When Jasmine notices on her first day in the United States that she sees no purely "American" faces, she becomes aware of the hybridity present in our overlapping global communities in a way which wasn't clear to her in India. Mukherjee has repeatedly asserted in her essays and interviews that America has always been a country of immigrants, which means that any ideal of one central (dominant) culture is mostly illusion, a theme which is at the heart of Jasmine. Cultural exchanges between women of color and their shared knowledge depicts one element of hybridity in Jasmine's new country, but these interactions are not the main concern of the novel. Instead, hybridity is most fully explored in terms of modifications to the dominant culture and in the deconstruction of the polarity of 'us' (majority) and 'them' (minority). All of the Americans whom Jasmine meets are involved to different degrees with international institutions and American life as Jasmine experiences it is never completely signified or contained by white normative culture. For example, the man whose child she is to have, Bud, enlarges his already multicultural family by adopting a Vietnamese refugee, Du. Du represents some of the urgency of hybridity in a household such as theirs since he spends his spare time adding new functions to standard appliances, a process which he describes as "recombinant electronics. I have altered the gene pool of the common American appliance" (139).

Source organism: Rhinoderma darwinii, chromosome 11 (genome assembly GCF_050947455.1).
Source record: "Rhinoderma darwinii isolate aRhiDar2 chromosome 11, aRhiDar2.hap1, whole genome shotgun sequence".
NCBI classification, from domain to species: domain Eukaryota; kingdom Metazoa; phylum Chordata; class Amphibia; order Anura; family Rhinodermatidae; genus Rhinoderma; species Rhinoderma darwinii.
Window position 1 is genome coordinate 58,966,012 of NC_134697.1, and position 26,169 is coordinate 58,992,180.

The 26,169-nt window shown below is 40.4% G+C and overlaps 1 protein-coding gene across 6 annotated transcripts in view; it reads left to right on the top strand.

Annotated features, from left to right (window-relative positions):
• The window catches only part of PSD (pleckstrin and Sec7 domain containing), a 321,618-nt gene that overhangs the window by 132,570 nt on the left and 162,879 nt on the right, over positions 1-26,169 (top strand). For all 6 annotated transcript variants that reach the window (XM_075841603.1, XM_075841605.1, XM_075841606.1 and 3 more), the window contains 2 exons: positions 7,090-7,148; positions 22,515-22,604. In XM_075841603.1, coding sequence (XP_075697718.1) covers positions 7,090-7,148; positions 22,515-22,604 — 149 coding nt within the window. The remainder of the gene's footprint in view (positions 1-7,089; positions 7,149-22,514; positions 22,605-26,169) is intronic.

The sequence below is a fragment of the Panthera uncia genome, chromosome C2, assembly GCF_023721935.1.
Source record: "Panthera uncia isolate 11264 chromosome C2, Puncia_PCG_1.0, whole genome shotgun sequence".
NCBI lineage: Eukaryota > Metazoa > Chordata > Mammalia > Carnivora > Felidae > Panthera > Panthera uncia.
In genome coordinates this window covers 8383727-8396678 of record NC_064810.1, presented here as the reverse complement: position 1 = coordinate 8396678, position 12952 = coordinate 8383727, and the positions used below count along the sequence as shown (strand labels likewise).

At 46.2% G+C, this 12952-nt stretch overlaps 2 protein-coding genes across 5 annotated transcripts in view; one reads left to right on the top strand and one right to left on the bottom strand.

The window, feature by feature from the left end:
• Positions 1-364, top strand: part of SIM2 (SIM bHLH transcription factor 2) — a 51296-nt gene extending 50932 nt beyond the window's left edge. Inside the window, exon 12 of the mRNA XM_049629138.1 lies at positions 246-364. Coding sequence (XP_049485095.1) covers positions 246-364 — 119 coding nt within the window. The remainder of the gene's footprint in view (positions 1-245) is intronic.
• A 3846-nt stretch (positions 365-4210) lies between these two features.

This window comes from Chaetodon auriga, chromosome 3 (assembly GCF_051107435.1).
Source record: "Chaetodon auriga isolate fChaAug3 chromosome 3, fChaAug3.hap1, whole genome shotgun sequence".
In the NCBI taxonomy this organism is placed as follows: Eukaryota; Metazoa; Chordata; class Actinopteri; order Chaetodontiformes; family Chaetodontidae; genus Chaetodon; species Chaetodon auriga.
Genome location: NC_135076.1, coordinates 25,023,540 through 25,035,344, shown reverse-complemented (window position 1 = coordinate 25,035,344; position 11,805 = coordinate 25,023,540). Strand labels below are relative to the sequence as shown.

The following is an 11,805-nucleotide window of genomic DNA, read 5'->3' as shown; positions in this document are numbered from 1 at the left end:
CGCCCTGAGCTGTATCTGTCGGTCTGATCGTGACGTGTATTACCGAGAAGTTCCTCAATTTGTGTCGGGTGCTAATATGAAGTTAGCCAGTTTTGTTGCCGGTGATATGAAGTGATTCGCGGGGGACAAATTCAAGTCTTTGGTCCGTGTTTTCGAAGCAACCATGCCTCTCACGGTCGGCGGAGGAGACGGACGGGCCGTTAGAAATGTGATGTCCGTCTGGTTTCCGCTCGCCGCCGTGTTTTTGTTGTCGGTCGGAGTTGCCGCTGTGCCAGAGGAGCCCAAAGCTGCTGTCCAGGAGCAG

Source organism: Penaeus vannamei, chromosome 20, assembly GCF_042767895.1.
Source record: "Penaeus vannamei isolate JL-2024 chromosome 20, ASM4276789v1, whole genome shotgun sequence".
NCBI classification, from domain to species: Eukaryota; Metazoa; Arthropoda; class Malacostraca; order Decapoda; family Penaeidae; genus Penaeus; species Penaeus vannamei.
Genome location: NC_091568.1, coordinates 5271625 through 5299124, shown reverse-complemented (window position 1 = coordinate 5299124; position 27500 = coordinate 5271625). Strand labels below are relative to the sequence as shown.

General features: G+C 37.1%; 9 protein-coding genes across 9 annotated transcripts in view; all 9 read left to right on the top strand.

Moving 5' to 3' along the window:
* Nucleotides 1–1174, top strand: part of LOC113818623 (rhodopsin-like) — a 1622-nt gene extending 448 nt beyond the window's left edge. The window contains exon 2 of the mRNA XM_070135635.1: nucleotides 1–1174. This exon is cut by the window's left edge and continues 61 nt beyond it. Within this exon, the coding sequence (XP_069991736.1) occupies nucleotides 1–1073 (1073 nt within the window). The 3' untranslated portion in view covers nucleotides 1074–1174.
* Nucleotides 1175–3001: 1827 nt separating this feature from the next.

Living in this family Jasmine finds a brave new world in her migration to America, but the existence of cultural hybridity and heterogeneity were already present in India but not fully recognized. Her acknowledgment of the constant inter-penetration of 'American' culture and the culture of immigrants/people of color is in striking contrast to the naivetè with which Jyoti regarded her world (204). Jasmine's more mature view of the world insists on a global sensibility which transcends national or cultural boundaries and a de-centering of First/Third World distinctions as the only important paradigm for discussions of this novel. Rather than considering the contrast between Jasmine and Jyoti as a transparent privileging of West over East, we must nuance previous interpretations of the text that offer useful insights but that also limit readings of the novel to a consideration of it as Third World anthropology. By not emphasizing the many ways in which the novel deconstructs the binary of First/Third World, the theorists I have discussed above (and the reviewers whose blurbs construct an insider/outsider dichotomy) flatten out some of its complexities and ignore other fruitful sites for interpretation.